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Harper's Encyclopedia of United States History (ed. Benson Lossing) 874 98 Browse Search
Benson J. Lossing, Pictorial Field Book of the Civil War. Volume 1. 411 1 Browse Search
Frederick H. Dyer, Compendium of the War of the Rebellion: Regimental Histories 353 235 Browse Search
Southern Historical Society Papers, Volume 29. (ed. Reverend J. William Jones) 353 11 Browse Search
Rebellion Record: a Diary of American Events, Diary from December 17, 1860 - April 30, 1864 (ed. Frank Moore) 345 53 Browse Search
William Schouler, A history of Massachusetts in the Civil War: Volume 1 321 3 Browse Search
Benjamnin F. Butler, Butler's Book: Autobiography and Personal Reminiscences of Major-General Benjamin Butler 282 2 Browse Search
Rebellion Record: a Diary of American Events: Documents and Narratives, Volume 1. (ed. Frank Moore) 253 1 Browse Search
Allan Pinkerton, The spy in the rebellion; being a true history of the spy system of the United States Army during the late rebellion, revealing many secrets of the war hitherto not made public, compiled from official reports prepared for President Lincoln , General McClellan and the Provost-Marshal-General . 242 0 Browse Search
Horace Greeley, The American Conflict: A History of the Great Rebellion in the United States of America, 1860-65: its Causes, Incidents, and Results: Intended to exhibit especially its moral and political phases with the drift and progress of American opinion respecting human slavery from 1776 to the close of the War for the Union. Volume I. 198 0 Browse Search
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Browsing named entities in Philip Henry Sheridan, Personal Memoirs of P. H. Sheridan, General, United States Army .. You can also browse the collection for Baltimore, Md. (Maryland, United States) or search for Baltimore, Md. (Maryland, United States) in all documents.

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ow worried me more and gave me many sleepless nights; but these would have been less in number, I fully believe, had it not been for one specification of my outfit which the circular that accompanied my appointment demanded. This requirement was a pair of Monroe shoes. Now, out in Ohio, what Monroe shoes were was a mystery — not a shoemaker in my section having so much as an inkling of the construction of the perplexing things, until finally my eldest brother brought an idea of them from Baltimore, when it was found that they were a familiar pattern under another name. At length the time for my departure came, and I set out for West Point, going by way of Cleveland and across Lake Erie to Buffalo. On the steamer I fell in with another appointee en route to the academy, David S. Stanley, also from Ohio; and when our acquaintanceship had ripened somewhat, and we had begun to repose confidence in each other, I found out that he had no Monroe shoes, so I deemed myself just that mu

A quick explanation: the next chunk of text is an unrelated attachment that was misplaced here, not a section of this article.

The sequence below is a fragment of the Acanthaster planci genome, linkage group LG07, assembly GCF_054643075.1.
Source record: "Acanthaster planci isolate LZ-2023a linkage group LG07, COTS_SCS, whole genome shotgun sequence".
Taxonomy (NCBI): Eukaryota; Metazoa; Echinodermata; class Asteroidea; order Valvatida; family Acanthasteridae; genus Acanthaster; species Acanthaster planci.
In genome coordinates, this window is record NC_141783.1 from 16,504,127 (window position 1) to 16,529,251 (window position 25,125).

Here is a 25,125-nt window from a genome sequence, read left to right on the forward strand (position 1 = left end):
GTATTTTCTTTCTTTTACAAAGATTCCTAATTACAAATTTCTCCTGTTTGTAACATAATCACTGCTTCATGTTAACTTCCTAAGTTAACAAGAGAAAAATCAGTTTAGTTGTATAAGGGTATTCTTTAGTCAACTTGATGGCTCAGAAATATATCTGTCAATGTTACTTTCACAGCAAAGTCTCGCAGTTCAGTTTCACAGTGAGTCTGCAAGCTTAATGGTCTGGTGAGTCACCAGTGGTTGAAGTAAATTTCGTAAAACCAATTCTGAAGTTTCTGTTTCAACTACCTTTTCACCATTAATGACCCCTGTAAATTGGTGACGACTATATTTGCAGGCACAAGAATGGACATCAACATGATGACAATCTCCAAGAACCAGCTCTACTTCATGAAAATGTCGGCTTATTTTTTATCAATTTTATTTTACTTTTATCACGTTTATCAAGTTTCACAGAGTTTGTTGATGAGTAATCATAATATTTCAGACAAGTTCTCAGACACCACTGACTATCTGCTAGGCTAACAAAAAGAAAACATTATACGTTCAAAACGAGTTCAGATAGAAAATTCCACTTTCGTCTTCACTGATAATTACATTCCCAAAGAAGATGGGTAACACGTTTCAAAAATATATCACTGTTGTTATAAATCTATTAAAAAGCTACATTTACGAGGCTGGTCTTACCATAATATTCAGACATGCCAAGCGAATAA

my's cavalry was returning to Lee's Army I started that evening on my return march, crossing the Chickahominy at Jones's bridge, and bivouacking on the 19th near Baltimore crossroads. My uncertainty of what had happened to the army of the Potomac in our absence, and as to where I should find it, made our getting back a problem in the direction of Richmond as far as Mechanicsville, so as to cover Custer's movements. Merritt, with the remaining brigades of his division, holding fast at Baltimore crossroads to await events. After Gregg and Custer had gone, it was discovered that the railroad bridge over the Pamunkey, near the White House, had been desese troops had gone there from Richmond en route to reinforce Lee. In the face of this impediment Custer's mission could not be executed fully, so he returned to Baltimore crossroads. The whole command was drawn in by noon of the 22d, and that day it crossed the Pamunkey by Merritt's reconstructed bridge, marching to Ayletts, o